Guide to Claiming Unemployment Benefits

unemployment benefits form
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The purpose of unemployment insurance is to provide workers, who are unemployed through no fault of their own, with monetary payments for a specific period of time or until the worker finds a new job.

Unemployment benefits are provided by state unemployment insurance programs within guidelines established by Federal law. Eligibility for unemployment insurance, benefit amounts and the length of time benefits are available are determined by state law.

State Unemployment Benefits

Eligibility for unemployment insurance, benefit amounts and the length of time benefits are available are determined by state law and vary depending on where you live. Information on eligibility for state unemployment compensation is available on the state unemployment office website for your state.

The unemployment compensation you will receive will depend upon the amount you earned while working. In addition, there are eligibility requirements to qualify for unemployment benefits including working a certain number of weeks. 

Regular unemployment benefits are paid for a maximum of 26 weeks, less in some states. In many states, the compensation will be half your earnings, up to a maximum amount. The maximum varies by location.

Federal Funded Unemployment Benefits

There are no federal unemployment benefit programs in effect. Those benefits, known as an unemployment extension, provided additional weeks of unemployment compensation for the long-term unemployed.

 Extended unemployment benefits, including Emergency Unemployment Compensation (EUC) and Extended Benefit (EB) programs were available to workers who had exhausted regular state unemployment insurance benefits during periods of high unemployment prior to 2014. 

Unemployment Eligibility

In order to receive unemployment compensation, workers must meet the unemployment eligibility requirements for wages earned or time worked during an established (one year) period of time.

In addition, workers must be determined to be unemployed through no fault of their own.

Unemployment Eligibility for Federal Employees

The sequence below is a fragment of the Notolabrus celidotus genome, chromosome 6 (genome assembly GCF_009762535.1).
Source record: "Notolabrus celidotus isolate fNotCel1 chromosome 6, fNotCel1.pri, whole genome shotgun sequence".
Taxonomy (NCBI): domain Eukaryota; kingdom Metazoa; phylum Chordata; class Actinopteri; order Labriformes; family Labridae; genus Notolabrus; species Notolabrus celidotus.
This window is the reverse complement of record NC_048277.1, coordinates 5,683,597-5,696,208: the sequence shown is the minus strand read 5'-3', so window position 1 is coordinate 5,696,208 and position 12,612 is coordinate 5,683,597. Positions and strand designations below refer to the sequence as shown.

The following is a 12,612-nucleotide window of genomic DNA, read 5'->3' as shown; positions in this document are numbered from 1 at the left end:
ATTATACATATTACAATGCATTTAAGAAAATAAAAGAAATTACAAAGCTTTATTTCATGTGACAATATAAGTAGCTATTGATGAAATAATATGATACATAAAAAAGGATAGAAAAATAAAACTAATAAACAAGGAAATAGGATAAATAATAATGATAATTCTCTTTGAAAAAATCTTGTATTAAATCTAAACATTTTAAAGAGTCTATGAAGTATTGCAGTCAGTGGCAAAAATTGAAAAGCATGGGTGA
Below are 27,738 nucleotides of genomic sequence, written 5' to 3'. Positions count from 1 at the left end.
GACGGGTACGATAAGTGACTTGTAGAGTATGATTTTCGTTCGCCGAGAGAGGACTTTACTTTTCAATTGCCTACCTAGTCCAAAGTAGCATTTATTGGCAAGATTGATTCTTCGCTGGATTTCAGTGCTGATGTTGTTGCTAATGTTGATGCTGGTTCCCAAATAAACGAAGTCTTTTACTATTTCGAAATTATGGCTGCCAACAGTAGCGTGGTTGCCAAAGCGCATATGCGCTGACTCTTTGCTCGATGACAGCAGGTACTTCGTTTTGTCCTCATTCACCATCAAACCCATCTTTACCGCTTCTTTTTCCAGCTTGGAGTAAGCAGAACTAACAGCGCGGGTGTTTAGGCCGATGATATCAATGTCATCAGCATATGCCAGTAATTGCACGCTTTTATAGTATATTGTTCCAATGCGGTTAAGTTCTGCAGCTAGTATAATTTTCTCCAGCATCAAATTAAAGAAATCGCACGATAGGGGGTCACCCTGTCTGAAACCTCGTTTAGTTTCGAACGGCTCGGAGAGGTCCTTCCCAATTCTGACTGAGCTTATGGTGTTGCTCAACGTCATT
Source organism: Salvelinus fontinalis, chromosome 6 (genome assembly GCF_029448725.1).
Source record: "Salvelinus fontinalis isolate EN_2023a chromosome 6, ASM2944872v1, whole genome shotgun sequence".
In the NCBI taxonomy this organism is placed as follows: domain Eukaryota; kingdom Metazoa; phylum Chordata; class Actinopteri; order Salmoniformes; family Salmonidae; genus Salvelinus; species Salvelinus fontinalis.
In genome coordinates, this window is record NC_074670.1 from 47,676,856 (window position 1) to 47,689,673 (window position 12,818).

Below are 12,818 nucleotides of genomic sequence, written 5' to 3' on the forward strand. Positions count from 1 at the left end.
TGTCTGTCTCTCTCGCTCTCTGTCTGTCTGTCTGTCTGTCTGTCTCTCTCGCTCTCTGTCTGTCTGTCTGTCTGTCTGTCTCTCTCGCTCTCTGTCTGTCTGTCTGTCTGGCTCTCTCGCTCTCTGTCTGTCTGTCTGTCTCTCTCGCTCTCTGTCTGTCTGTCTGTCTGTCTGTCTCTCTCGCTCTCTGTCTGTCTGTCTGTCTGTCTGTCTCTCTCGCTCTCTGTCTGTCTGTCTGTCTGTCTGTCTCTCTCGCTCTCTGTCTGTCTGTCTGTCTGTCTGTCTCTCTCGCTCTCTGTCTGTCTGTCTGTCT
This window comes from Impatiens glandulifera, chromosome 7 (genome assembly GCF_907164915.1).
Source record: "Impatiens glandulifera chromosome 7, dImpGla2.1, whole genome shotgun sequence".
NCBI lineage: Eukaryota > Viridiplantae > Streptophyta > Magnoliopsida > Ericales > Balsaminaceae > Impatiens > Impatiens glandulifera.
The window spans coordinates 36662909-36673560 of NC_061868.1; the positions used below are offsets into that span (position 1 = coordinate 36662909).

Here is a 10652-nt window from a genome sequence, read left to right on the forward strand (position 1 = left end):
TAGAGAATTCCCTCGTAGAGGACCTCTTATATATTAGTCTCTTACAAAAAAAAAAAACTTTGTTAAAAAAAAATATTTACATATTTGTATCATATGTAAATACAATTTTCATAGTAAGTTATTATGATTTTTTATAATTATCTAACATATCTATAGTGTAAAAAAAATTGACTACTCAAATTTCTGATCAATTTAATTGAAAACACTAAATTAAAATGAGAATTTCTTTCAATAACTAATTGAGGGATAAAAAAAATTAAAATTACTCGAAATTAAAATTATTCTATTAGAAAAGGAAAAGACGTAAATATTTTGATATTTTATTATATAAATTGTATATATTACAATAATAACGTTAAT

The Unemployment Compensation for Federal Employees (UCFE) program provides unemployment benefits for eligible unemployed former civilian Federal employees. Former Federal employees can file an unemployment claim if they have been separated from their public sector job, placed into a nonpaid status or transferred to a different payroll office. The Unemployment Program for Federal Employees is operated under the same terms that apply to regular state unemployment insurance. 

Disqualification from Unemployment

The following circumstances may disqualify you from collecting unemployment benefits, depending on state law:

  • Quit without good cause
  • Fired for misconduct
  • Resigned because of illness (check on disability benefits)
  • Left to get married
  • Self-employed
  • Involved in a labor dispute
  • Attending school

Unemployment Benefits

  • Regular benefits are paid for a maximum of 26 weeks in most states. Some states provide benefits for fewer weeks.
  • In many states, the compensation will be half your earnings, up to a maximum amount.
  • Benefits are subject to Federal income taxes and must be reported on your Federal income tax return.

    When to File

    Filing for unemployment should be the first item on your agenda when you've been laid off. It might take two or three weeks to collect a check, so the sooner you file, the faster you'll get paid. A delay in filing will mean a delay in collecting.

    How to File for Unemployment
    You may be able to file for unemployment online or over the phone. Review the information you will need to open a claim. Then, visit your state unemployment office to determine the best way to open a claim and to get started collecting unemployment.

    In general, to file a claim you will need:

    • Social Security Number
    • Alien Registration Card if you're not a US citizen
    • Mailing address including zip code
    • Phone number
    • Names, addresses and dates of employment for all your past employers for the last two years

    Getting Paid

    • It generally takes a few weeks after your claim to receive your first unemployment benefit check, direct deposit or debit card. Some states require a one-week waiting period; therefore, the second week claimed is the first week of payment.
    • Once your claim is approved, you should be able to file weekly online, by phone or by mail.

    Unemployment When You Quit

    Can you collect unemployment if you quit your job? It depends. In most cases, if you voluntarily left employment you are not eligible. However, if you left for "good cause" you may be able to collect. "Good cause" would be determined by the state unemployment office and you will be able to make a case for why you are eligible for benefits. If your claim is denied, you should be entitled to a hearing where you can plead your case.